Saturday, April 1, 2023

United States: Florida judges block young people’s access to abortion

(Miami) – Judges in the US state of Florida repeatedly deny people under the age of 18 their right to access abortion services, Human Rights Watch said in a report released today. Harmful state laws that require anyone under 18 to obtain parental consent for an abortion make young people without a supportive parent or legal guardian a complex, potentially painful, and legal process. Motivates to take exemption from court through. The extreme arbitrariness is called a “judicial exception”.

The 39-page report, “Access Denied: How Florida Judges Hinder Young People’s Ability to Obey Abortion Services,” documents how many judges in Florida deny young people’s petitions, forcing them to continue a pregnancy against their will. travel out of state, or seek a way to manage an abortion outside the health care system. Judges have the power to make very subjective judgments about the maturity and interests of young people. The vague criteria in state law allow for highly arbitrary decisions, with judges basing their decisions on factors such as the youth’s educational qualifications and the impact of their behavior during the severance hearing.

“No one should have to go before a judge to exercise their human right to access abortion care,” said Margaret Worth, senior researcher at Human Rights Watch and, and judges have the power to determine a person’s ability to receive basic health care. should not have the power to do so.” Report author. “Florida officials must end this inhumane denial of young people’s rights.”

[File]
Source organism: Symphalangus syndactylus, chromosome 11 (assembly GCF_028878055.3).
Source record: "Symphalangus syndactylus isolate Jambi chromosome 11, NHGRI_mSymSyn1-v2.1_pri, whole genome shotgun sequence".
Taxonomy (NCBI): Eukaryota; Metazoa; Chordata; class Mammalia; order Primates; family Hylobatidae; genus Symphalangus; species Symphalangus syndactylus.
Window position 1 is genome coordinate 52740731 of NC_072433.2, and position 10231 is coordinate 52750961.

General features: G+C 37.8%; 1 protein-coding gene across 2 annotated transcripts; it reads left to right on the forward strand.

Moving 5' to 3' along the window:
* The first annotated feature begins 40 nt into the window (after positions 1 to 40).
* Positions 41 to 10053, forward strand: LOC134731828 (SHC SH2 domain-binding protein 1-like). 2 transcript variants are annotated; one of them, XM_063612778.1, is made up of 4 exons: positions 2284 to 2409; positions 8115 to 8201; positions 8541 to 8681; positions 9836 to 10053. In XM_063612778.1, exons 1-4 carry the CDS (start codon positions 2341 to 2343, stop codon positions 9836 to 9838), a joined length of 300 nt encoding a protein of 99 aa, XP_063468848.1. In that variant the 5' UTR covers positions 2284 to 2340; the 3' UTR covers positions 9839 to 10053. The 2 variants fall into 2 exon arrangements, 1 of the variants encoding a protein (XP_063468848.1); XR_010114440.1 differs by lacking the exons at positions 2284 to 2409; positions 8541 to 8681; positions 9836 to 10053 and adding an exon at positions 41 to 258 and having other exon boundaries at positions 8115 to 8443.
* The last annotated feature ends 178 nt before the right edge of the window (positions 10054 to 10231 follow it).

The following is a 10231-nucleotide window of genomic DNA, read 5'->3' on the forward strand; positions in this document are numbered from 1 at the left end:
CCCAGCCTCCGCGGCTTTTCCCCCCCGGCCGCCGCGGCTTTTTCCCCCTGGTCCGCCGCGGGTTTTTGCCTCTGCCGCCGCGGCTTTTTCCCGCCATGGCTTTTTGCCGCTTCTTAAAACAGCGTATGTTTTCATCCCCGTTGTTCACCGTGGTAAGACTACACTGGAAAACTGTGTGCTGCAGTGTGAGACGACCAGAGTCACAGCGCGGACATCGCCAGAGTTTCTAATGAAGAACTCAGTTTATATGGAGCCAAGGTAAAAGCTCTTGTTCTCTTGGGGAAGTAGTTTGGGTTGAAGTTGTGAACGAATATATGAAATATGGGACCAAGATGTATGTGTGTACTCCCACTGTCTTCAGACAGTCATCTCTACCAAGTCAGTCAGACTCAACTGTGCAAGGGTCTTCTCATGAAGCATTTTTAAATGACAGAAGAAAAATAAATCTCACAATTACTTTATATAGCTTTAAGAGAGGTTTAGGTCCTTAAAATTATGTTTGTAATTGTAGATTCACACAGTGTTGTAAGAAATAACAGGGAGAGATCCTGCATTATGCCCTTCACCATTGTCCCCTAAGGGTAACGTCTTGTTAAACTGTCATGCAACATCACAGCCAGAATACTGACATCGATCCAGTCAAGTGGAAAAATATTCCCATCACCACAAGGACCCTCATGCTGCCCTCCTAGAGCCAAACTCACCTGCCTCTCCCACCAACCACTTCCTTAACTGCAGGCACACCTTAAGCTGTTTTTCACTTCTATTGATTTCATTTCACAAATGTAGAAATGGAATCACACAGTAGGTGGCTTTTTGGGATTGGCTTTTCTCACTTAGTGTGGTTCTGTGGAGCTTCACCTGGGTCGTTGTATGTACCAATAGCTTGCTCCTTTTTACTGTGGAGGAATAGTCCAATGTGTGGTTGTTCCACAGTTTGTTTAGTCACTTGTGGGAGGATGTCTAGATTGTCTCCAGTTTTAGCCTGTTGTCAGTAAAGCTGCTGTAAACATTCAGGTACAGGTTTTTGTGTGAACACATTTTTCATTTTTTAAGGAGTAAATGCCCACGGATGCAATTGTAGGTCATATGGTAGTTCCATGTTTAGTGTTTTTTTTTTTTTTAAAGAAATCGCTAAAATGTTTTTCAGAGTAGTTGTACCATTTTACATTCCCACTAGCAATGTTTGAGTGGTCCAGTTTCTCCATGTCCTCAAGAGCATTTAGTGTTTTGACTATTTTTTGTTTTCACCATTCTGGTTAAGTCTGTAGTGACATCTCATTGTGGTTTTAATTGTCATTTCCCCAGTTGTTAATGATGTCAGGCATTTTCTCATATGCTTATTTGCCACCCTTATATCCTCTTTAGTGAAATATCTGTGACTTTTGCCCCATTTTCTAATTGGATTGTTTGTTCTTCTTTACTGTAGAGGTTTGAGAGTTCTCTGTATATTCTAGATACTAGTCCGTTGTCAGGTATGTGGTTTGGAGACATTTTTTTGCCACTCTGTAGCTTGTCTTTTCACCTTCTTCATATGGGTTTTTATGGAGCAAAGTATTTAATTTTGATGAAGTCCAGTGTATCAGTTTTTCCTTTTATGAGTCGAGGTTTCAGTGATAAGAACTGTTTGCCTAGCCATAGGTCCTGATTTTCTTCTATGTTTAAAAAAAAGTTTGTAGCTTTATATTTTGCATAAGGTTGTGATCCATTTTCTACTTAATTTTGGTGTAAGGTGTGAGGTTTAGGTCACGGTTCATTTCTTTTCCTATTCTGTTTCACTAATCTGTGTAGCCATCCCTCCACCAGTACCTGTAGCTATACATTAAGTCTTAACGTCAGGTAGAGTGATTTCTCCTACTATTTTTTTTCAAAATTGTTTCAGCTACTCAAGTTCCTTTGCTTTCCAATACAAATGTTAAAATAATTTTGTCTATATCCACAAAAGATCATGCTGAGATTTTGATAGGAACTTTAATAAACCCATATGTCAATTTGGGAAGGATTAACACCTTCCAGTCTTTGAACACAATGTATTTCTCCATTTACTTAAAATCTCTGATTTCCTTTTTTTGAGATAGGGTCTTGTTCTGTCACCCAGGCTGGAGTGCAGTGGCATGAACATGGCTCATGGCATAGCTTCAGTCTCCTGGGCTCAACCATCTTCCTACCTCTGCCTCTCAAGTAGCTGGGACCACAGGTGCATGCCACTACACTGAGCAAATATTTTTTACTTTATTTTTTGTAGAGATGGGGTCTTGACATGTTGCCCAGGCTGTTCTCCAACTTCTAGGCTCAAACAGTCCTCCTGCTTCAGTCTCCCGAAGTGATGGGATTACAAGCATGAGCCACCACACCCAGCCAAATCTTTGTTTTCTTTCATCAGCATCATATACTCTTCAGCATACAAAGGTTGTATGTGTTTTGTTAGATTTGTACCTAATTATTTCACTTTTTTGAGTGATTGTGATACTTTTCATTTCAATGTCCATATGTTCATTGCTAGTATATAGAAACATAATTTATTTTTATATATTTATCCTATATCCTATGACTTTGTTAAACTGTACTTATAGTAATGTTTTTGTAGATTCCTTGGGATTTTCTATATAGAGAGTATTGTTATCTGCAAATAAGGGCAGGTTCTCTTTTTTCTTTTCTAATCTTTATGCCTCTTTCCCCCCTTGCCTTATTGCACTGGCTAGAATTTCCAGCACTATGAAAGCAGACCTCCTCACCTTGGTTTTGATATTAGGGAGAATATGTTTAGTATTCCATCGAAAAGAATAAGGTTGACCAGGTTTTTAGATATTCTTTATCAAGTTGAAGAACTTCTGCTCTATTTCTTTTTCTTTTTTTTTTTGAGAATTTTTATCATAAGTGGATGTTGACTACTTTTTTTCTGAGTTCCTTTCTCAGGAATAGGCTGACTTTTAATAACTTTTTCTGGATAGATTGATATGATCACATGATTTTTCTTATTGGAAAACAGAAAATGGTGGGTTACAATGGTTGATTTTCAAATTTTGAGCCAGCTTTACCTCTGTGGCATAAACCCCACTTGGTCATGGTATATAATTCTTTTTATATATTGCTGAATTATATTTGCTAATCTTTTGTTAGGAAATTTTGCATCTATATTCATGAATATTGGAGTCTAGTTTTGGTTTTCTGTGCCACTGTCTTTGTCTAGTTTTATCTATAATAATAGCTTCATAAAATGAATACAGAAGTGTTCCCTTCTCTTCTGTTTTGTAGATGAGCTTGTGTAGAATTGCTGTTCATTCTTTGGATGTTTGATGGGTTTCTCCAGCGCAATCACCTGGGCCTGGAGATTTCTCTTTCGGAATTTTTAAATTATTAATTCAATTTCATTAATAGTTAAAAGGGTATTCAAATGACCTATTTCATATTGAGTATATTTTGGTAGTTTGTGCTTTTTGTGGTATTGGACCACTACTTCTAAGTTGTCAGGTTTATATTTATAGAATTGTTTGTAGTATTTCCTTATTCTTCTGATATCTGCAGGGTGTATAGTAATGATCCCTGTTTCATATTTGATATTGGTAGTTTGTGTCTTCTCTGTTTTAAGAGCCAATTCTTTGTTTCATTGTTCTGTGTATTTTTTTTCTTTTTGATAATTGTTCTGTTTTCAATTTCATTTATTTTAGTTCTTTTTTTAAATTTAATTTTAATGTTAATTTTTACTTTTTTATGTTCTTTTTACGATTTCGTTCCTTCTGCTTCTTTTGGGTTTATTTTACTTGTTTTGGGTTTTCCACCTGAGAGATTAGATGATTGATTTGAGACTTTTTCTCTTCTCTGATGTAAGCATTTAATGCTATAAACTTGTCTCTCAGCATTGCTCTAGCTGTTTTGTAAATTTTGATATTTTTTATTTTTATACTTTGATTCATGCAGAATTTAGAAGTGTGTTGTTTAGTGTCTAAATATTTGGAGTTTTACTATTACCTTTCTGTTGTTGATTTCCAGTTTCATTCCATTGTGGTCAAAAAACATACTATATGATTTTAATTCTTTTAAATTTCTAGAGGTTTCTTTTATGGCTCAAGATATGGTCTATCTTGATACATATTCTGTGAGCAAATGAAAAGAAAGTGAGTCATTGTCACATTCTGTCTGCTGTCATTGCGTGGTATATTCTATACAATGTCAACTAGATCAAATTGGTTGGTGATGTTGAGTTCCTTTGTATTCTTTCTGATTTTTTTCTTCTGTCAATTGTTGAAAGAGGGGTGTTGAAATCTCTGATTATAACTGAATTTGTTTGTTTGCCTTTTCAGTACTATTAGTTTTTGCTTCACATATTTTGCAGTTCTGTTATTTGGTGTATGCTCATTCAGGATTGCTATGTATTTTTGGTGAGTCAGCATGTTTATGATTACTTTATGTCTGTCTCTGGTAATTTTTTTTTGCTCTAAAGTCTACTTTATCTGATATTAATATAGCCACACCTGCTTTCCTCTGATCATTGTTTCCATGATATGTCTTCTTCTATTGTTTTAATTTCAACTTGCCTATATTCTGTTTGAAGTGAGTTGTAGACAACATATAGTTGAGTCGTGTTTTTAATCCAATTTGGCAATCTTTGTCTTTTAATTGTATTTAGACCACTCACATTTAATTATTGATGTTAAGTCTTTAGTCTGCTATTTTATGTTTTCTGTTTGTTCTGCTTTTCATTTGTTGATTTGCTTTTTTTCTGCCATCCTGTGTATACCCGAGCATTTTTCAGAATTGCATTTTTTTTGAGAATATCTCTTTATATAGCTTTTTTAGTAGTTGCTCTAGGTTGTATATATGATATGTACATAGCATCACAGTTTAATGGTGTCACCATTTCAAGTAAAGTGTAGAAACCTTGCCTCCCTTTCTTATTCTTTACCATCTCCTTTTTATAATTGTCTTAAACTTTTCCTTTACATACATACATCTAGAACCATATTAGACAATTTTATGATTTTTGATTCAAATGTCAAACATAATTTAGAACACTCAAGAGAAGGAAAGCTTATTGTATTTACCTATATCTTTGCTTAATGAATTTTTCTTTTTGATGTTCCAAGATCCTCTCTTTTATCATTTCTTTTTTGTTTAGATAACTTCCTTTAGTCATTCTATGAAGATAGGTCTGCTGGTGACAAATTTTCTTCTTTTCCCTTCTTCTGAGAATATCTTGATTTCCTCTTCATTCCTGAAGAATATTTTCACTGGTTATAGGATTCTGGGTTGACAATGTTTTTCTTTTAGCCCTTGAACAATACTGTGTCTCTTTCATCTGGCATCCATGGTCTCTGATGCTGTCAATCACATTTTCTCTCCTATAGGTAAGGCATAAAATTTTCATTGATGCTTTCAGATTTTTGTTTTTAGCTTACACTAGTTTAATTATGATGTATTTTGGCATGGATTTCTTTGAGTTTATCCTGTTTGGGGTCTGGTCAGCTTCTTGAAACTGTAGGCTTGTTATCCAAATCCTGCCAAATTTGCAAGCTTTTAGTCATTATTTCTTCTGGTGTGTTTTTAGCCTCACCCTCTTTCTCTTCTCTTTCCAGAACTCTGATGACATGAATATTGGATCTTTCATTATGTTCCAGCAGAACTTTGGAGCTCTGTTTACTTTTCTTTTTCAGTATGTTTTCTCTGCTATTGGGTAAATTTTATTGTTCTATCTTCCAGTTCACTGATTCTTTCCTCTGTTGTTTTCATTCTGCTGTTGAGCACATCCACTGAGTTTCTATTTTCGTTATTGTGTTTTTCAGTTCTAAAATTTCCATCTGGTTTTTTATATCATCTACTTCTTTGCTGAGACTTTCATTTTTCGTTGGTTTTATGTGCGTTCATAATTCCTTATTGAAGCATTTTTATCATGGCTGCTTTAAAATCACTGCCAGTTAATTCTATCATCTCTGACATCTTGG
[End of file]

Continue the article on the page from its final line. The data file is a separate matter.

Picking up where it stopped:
Each year, approximately 200 youth in Florida go through the “judicial bypass” process. a recent article in American Journal of Public Health It is estimated that about 15 percent of people under the age of 18 who get abortions in the state each year go through this procedure. In 2020 and 2021, judges rejected more than 12 percent of his petitions.

Human Rights Watch noted that a young person’s ability to obtain immunity from court is determined significantly by the county in which they live. Hillsborough County, where the city of Tampa is located, denied a far greater number and proportion of cases than any other county in Florida, rejecting more than half of the county’s petitions in 2021.

Human Rights Watch analyzed data from Florida courts on the judicial bypass process in recent years and reviewed publicly available court records of cases decided by appellate courts. Cases denied by both the trial and appellate courts include a young person seeking abortion care after a traumatic event, a young person with absent and incapacitated parental intervention without a lawyer, and a Young man who was free from the law but ended up in court because neither his lawyer nor the judge understood the waiver. The court files of some cases look like the results of personality tests. In one case, a young man’s “soft and timid” behavior appeared to be a factor in the judge’s rejection of his plea.